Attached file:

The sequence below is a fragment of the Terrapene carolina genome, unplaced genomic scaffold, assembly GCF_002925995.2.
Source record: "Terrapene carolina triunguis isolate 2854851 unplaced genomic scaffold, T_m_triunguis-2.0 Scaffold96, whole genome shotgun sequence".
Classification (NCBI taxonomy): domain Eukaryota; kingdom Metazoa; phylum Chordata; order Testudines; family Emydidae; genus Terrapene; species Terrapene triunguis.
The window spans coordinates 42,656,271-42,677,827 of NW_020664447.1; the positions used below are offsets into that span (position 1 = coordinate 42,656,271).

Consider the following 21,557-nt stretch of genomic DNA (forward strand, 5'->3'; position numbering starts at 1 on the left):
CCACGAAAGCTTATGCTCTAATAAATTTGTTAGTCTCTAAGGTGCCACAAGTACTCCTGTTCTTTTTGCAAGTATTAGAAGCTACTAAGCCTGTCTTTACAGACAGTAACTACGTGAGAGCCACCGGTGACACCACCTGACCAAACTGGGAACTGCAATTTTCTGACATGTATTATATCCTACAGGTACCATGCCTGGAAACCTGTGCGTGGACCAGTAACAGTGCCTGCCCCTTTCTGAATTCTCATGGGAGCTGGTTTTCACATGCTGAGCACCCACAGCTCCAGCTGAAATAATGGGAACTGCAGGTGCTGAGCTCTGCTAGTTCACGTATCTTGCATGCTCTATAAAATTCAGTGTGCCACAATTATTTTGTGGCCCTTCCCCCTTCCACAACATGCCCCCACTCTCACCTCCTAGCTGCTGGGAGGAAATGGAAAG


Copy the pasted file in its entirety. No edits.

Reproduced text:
The sequence below is a fragment of the Terrapene carolina genome, unplaced genomic scaffold, assembly GCF_002925995.2.
Source record: "Terrapene carolina triunguis isolate 2854851 unplaced genomic scaffold, T_m_triunguis-2.0 Scaffold96, whole genome shotgun sequence".
Classification (NCBI taxonomy): domain Eukaryota; kingdom Metazoa; phylum Chordata; order Testudines; family Emydidae; genus Terrapene; species Terrapene triunguis.
The window spans coordinates 42,656,271-42,677,827 of NW_020664447.1; the positions used below are offsets into that span (position 1 = coordinate 42,656,271).

Consider the following 21,557-nt stretch of genomic DNA (forward strand, 5'->3'; position numbering starts at 1 on the left):
CCACGAAAGCTTATGCTCTAATAAATTTGTTAGTCTCTAAGGTGCCACAAGTACTCCTGTTCTTTTTGCAAGTATTAGAAGCTACTAAGCCTGTCTTTACAGACAGTAACTACGTGAGAGCCACCGGTGACACCACCTGACCAAACTGGGAACTGCAATTTTCTGACATGTATTATATCCTACAGGTACCATGCCTGGAAACCTGTGCGTGGACCAGTAACAGTGCCTGCCCCTTTCTGAATTCTCATGGGAGCTGGTTTTCACATGCTGAGCACCCACAGCTCCAGCTGAAATAATGGGAACTGCAGGTGCTGAGCTCTGCTAGTTCACGTATCTTGCATGCTCTATAAAATTCAGTGTGCCACAATTATTTTGTGGCCCTTCCCCCTTCCACAACATGCCCCCACTCTCACCTCCTAGCTGCTGGGAGGAAATGGAAAG